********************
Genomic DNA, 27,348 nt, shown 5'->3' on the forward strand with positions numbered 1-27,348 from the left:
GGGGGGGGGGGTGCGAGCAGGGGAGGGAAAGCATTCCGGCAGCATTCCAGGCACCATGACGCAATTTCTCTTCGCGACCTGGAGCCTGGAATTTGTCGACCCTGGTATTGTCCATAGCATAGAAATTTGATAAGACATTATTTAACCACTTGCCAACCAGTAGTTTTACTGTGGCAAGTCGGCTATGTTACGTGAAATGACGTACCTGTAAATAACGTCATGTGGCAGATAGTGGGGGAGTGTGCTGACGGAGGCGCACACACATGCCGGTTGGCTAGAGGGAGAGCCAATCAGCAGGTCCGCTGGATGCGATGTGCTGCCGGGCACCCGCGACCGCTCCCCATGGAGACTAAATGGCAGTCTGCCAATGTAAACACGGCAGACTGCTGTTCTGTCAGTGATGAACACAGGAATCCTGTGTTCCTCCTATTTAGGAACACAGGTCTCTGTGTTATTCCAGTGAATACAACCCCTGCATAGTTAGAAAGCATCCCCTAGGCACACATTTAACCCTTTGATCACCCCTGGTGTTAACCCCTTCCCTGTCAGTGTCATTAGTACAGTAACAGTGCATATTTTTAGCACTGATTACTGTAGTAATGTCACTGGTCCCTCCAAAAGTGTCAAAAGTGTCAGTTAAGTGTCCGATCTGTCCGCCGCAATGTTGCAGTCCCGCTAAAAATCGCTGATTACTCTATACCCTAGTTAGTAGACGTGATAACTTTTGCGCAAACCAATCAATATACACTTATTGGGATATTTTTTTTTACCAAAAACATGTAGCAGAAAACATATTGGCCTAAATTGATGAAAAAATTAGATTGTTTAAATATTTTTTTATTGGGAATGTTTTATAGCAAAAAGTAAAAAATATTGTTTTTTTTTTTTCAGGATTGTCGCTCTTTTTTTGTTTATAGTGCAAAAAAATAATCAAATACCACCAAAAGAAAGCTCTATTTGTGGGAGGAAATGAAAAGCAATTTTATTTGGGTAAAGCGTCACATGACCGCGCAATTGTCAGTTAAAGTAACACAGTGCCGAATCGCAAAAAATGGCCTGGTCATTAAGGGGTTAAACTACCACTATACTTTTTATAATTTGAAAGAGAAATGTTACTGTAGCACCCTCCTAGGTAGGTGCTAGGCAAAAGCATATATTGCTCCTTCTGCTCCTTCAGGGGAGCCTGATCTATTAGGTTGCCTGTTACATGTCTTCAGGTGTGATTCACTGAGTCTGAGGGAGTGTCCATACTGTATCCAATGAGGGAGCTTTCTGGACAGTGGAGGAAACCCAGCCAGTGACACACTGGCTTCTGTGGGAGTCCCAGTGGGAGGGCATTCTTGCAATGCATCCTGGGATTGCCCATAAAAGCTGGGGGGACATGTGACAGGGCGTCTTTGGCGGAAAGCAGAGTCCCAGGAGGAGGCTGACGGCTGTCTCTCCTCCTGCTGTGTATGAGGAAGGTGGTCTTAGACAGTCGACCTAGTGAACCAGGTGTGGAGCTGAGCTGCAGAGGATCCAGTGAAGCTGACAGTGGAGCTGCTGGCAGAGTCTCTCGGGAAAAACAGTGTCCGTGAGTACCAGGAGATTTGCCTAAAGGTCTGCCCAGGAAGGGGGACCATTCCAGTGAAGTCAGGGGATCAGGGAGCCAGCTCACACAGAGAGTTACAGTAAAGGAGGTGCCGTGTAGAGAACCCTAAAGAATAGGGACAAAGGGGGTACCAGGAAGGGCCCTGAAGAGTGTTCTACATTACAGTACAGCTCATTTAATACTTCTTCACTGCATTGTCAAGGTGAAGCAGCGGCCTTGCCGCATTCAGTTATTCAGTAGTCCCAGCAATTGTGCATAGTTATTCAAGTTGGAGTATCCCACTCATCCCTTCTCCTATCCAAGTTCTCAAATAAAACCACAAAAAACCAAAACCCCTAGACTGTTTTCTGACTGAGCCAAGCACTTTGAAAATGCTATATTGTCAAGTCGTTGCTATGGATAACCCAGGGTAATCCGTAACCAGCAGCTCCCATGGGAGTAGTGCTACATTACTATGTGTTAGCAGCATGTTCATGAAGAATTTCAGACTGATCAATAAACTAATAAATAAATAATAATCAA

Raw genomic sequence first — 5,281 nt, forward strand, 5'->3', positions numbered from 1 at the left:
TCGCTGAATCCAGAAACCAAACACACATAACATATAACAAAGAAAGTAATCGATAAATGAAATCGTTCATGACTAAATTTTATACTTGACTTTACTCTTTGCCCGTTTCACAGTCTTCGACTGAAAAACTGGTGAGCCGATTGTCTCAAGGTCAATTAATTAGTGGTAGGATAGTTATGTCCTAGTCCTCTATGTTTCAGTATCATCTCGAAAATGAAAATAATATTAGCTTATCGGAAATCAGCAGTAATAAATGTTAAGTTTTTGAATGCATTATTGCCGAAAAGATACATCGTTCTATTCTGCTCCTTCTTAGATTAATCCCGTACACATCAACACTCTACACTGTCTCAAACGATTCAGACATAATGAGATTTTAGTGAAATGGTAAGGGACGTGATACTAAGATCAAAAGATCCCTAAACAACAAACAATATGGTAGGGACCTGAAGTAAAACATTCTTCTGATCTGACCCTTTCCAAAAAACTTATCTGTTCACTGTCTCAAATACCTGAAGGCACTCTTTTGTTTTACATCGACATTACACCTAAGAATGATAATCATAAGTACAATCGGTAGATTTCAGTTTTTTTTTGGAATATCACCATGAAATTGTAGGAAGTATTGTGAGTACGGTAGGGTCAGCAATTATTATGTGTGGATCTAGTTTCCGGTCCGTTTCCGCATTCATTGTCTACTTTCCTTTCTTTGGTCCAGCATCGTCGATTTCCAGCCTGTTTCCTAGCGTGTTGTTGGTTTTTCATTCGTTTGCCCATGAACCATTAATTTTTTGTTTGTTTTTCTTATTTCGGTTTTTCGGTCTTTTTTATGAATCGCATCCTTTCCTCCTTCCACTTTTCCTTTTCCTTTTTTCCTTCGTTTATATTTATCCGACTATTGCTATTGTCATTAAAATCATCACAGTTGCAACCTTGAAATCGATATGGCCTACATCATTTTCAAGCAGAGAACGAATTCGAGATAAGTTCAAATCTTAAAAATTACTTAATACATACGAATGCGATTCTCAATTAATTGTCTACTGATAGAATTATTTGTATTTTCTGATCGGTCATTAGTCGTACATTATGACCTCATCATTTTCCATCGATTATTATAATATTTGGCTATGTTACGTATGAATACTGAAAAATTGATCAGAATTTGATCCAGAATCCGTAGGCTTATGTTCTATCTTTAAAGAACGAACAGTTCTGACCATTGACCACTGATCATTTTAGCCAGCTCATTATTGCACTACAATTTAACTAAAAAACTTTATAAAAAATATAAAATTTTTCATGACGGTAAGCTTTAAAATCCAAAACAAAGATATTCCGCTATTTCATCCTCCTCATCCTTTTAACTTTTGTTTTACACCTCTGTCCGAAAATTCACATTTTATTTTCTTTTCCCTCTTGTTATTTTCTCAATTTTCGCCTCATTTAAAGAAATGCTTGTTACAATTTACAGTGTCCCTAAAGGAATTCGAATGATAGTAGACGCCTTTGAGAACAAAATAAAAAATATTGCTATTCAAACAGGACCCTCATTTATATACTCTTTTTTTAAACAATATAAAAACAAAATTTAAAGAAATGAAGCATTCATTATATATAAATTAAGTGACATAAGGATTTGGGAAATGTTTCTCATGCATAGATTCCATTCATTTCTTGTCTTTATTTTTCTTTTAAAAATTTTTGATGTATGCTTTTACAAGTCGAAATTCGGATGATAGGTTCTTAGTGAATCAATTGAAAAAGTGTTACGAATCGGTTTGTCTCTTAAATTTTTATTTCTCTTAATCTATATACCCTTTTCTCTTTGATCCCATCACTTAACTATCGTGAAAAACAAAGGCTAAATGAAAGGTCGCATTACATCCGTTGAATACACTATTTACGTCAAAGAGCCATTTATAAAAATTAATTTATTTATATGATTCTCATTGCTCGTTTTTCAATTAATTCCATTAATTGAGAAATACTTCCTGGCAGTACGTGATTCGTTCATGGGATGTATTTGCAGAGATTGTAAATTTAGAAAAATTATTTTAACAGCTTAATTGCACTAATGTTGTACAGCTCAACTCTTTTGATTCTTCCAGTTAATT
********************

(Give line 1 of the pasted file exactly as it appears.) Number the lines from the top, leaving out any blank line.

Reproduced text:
Genomic DNA, 27,348 nt, shown 5'->3' on the forward strand with positions numbered 1-27,348 from the left: